Left Behind on the West Highland WayReading Time: 5 minutes
My body has an annoying and inconvenient way of reminding me that I am not limitless. I’m a Mandlovu woman-apparently, it doesn’t care. One of these reminders came three days after my friend, Sarah, and I had started the 7-day, 154.5km West Highland Way hike in the north of Scotland.
This hike takes one from Milngavie (just north of Glasgow) to Fort William in the Scottish Highlands exploring the ancient roads, including military and coaching roads. The route allows walkers to truly appreciate the diversity of the landscape as they walk along streams, hills and along the longest stretch of inland water in Great Britain, Loch Lomond.
Three days after walking about 8 hours a day and resting each evening at an assortment of lodgings, my knee started its protests. It was then, that it objected to continuing to be subjected to the pressure, induced by the uneven terrain on the path, without sufficient rest.
I was determined to complete this hike. ‘Mind over Matter’ I encouraged the voices in my head to tell my nerves as I continued putting one foot after the other, while internalising a deep desire to screech in pain every time I put my foot down. I decided to slow down and therefore, encouraged Sarah to continue ahead of me.
The rocks, the loch, random logs, vegetative growth and an inconsistent path became my companions as I continued alone with the occasional appearance of human life every half an hour, giving me a chance to exchange a few words and exercise my vocals.
People offered to help, and encouraged me to keep going. Seeing the distance between my new hiking buddies become greater, I felt the need to send them with a message for Sarah. After each encounter, I eagerly tried to increase my pace, but my legs were having none of it and tears flooded my eyes. I walked for miles and miles with no sightings of buildings on the trail.
As the terrain roughened more and more along Loch Lomond, I regretted not having brought walking sticks. I was seriously relieved when I FINALLY saw the waterfall at Inversnaid just behind the Inversnaid Hotel. It was so overwhelming, involuntary tears streamed down my cheeks.
I took a ferry over Loch Lomond, to avoid straining my knee further, before taking a bus from Tarbet to Crianlarich where we had booked accommodation for the night. The views from the ferry were absolutely, breath-taking; surrounded by water and mountains. The sun and clouds, playing cat and mouse, created such lovely contrasts when the light came through changing the background for the giant mountains in view.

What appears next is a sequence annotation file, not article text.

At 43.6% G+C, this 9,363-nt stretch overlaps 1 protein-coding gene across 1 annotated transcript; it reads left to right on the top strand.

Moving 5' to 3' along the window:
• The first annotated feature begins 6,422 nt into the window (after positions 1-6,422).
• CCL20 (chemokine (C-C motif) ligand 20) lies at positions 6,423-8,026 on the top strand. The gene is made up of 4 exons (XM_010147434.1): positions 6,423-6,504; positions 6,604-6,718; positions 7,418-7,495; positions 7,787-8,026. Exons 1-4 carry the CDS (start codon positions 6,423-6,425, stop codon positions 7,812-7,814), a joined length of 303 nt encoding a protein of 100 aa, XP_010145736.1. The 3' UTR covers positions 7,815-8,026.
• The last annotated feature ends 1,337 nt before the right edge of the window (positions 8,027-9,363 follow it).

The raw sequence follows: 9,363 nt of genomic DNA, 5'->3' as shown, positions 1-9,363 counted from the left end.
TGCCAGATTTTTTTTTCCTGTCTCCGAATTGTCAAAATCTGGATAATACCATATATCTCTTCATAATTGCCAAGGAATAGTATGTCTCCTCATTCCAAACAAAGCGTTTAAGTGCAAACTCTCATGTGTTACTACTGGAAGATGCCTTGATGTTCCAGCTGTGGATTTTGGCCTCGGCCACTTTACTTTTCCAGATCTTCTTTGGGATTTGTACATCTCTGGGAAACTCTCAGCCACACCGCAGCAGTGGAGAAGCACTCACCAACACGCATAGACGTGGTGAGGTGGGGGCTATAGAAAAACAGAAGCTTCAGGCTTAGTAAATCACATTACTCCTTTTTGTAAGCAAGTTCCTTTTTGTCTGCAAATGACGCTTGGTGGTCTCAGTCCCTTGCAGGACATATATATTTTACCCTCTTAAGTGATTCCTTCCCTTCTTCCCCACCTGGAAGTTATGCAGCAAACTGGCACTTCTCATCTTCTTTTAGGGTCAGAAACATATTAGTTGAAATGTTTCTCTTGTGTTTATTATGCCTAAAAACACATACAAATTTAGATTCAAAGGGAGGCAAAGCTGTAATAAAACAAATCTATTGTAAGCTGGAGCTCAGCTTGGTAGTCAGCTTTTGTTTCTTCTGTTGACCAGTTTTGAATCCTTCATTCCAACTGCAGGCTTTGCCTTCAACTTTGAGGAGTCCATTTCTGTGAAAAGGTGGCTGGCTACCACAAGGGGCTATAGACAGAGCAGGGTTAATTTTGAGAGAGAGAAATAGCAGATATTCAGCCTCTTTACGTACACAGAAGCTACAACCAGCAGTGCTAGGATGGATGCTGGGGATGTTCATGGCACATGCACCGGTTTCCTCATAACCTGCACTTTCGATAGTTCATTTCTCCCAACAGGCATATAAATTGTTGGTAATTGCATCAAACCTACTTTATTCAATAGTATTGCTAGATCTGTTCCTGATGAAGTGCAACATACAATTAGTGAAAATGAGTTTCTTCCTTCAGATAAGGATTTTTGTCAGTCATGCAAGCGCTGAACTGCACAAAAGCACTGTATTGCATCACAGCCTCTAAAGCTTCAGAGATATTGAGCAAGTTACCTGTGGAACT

After arriving at Tarbet, I enjoyed the park directly off the pier. It looked like a painting straight out of a story book; the flawless, green grass dotted with families playing cricket, couples with their intricately woven picnic baskets, children running after bright round balls and some young men debating on whether or not to add more firewood to their barbeque. Temporarily forgetting my pain, I wished that Sarah had been there with me and we too could sit and watch the boats coming and going while enjoying a picnic.
I received a warm welcome at the quintessentially Scottish, Tarbet Hotel where, on request, the friendly staff told me where to get the right bus which was to arrive 45mins later.
On the bus to Crianlarich, I bumped into a girl I had originally met at one of the lodgings, Kip in the Kirk, in Drymen and a couple of times along the trail. She was also catching the bus to her accommodation. Finding accommodation on the trail can be a little tricky in the summer, as it is limited in some of the towns, and quickly becomes oversubscribed. Some hikers then use the bus to go where they can find lodgings, and take it back to where they started to maintain the integrity of the hike.
The bus dropped me off at The Crianlarich Hotel but the 3G on my phone seems to have stayed behind in Glasgow. The staff at the Crianlarich Hotel called me a taxi to drop me off at the Inverardran Guesthouse.
The guesthouse had quaint English décor that was so lovely, I almost felt bad going in with my hiking clothes. However, the overwhelming need for a shower and a rested knee trumped how bad I could have felt quickly.
I had a refreshing shower, made a cuppa, then laid down on the bed only to realise that my mobile and the B&B wifi were not going to work. How was I going to tell Sarah that I had arrived and where the hotel was? Seriously, this dependency on technology can become crippling. Luckily, I remembered another friend’s BT internet login details and used them to gain internet access, therefore was able to use Whatsapp and ask another friend to call Sarah and update her with the details.
After having spent the previous 72hours together, I was so happy to see Sarah’s face after our 6 hour separation. I made us a makeshift dinner with some of the goodies we still had in our hiking bags and we enjoyed a cuppa together. Sarah continued the hike the following day, but that was the end of my first multi-day hiking holiday.
Has your body ever cut short an adventure you were on? What did you do?